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New iPhone in March: Why bigger isn't always better

A rumored new iPhone 5se will be smaller, a sign that tinier tech could mark the next wave of digital gadgets.

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A woman tries Apple's iPhone 6 at an Apple store in Beijing, in this November 2, 2015 file photo. A rumored new iPhone 5se will be smaller, another mark that tinier tech could mark the next wave of digital gadgets.

Kim Kyung-Hoon/Reuters/File

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Bigger is not always better, and rumors suggest Apple's next foray into iPhone design will be smaller.

The next iPhone will likely be four inches long, an "enhanced" special edition called the iPhone 5se with a March release by Apple, Mark Gurman reported Friday for 9to5Mac.

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A return to a smaller iPhone suggests Apple isn't simply pushing out larger smartphones (due to bigger screens) that have proven popular with competitors, but sees there remains a niche for smaller devices. 

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Apple's decision to scale down its iPhone's size might be seen as a half-step back to an older consumer tech philosophy. For decades, success meant bringing computers from the size of a room, to a desktop, to a person's lap, and finally to a hand-held device. The clock turned back when it reached the tiny iPod Nano, as consumers wanted screens large enough to watch video and manipulate touch-screen devices.

"A four-inch iPhone would probably make some users with small hands and even smaller pockets very happy, but there’s a reason phones keep getting bigger — they just sell better," wrote Ryan Whitwam for Geek. "Most consumers don’t seem to mind using two hands to operate their phone."

Why then is Apple experimenting with smaller gadgets again? It could partly stem from a growing interest in wearable technology, which already promises a new kind of convenience, according to some buyers.

"The big plus is that it’s touching your skin and so I will not miss a notification," says Jake Faulkner, who purchased an Apple Watch after graduating college and starting work in Salt Lake City, Utah. "You can wear it and you don’t necessarily have to touch it . . .It helps you to multitask."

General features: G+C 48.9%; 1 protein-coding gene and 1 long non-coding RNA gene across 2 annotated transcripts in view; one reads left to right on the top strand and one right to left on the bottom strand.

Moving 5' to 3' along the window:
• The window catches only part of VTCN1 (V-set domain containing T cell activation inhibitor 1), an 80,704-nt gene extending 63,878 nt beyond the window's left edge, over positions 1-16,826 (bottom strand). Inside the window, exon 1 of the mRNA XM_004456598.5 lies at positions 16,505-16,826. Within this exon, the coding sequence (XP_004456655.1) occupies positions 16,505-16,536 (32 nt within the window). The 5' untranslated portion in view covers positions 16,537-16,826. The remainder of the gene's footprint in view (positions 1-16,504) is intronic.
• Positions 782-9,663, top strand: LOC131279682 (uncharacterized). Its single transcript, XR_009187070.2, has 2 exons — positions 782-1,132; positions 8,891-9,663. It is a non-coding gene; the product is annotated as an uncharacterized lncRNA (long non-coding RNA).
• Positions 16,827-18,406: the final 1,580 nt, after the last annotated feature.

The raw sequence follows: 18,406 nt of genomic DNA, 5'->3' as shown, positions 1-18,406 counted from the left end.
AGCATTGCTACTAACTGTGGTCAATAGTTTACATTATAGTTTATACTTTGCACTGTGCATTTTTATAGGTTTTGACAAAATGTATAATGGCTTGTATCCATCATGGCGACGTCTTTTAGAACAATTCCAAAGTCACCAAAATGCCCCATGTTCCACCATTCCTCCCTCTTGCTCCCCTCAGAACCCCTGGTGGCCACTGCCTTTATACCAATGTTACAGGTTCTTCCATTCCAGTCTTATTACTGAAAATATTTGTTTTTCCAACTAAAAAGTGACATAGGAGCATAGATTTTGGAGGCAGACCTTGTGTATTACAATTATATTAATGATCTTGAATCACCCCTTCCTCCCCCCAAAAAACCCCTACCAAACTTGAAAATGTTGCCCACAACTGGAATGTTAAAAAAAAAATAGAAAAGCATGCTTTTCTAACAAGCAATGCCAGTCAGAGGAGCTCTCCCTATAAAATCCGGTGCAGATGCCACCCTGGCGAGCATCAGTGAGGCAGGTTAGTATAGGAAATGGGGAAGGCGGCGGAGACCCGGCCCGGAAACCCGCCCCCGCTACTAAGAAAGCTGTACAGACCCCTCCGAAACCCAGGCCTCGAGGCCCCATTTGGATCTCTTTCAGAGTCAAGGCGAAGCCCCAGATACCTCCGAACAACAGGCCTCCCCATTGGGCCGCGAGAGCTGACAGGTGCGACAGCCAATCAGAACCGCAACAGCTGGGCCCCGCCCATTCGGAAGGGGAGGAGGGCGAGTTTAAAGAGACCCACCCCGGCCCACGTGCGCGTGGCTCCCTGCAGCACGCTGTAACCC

Mr. Faulkner is like many Apple Watch users in that he does not use all the features available, but rather he wears it as a companion to his iPhone. Apple could be trying a smaller model of iPhone as a prequel to further experiments with how users are willing to interact with technology.

"Apple has popularised existing technologies four times: with the Macintosh computer in 1984, the iPod in 2001, the iPhone in 2007 and the iPad in 2010," reported the Economist. "The launch of the Apple Watch points to a broader story: high expectations that wearable technology will soon take off."

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Apple is not the only company experimenting with size and function. Microsoft has advertised its 12-inch Surface Pro 3 as "the tablet that can replace your laptop." PC Magazine gave the device top ratings, although Matthew Buzzi wrote that Microsoft's efforts to push the consumer paradigm for how devices should be used – like Apple's – were seeing mixed results.

"The Microsoft Surface line of tablets has been fairly divisive," he wrote. "For every evangelist there are plenty of skeptics who doubt the device can truly replace a laptop."

Faulkner has transitioned fully into Apple but is also skeptical of the trend to boost the iPhone size. He says friends who own the larger iPhone 6 have regretted it, though, suggesting the popularity of skinny jeans as a cause. His enthusiasm lies in wearable technology.

"If they came out with an Apple shirt where you could just change the design, I think that would be pretty cool," Faulkner says.


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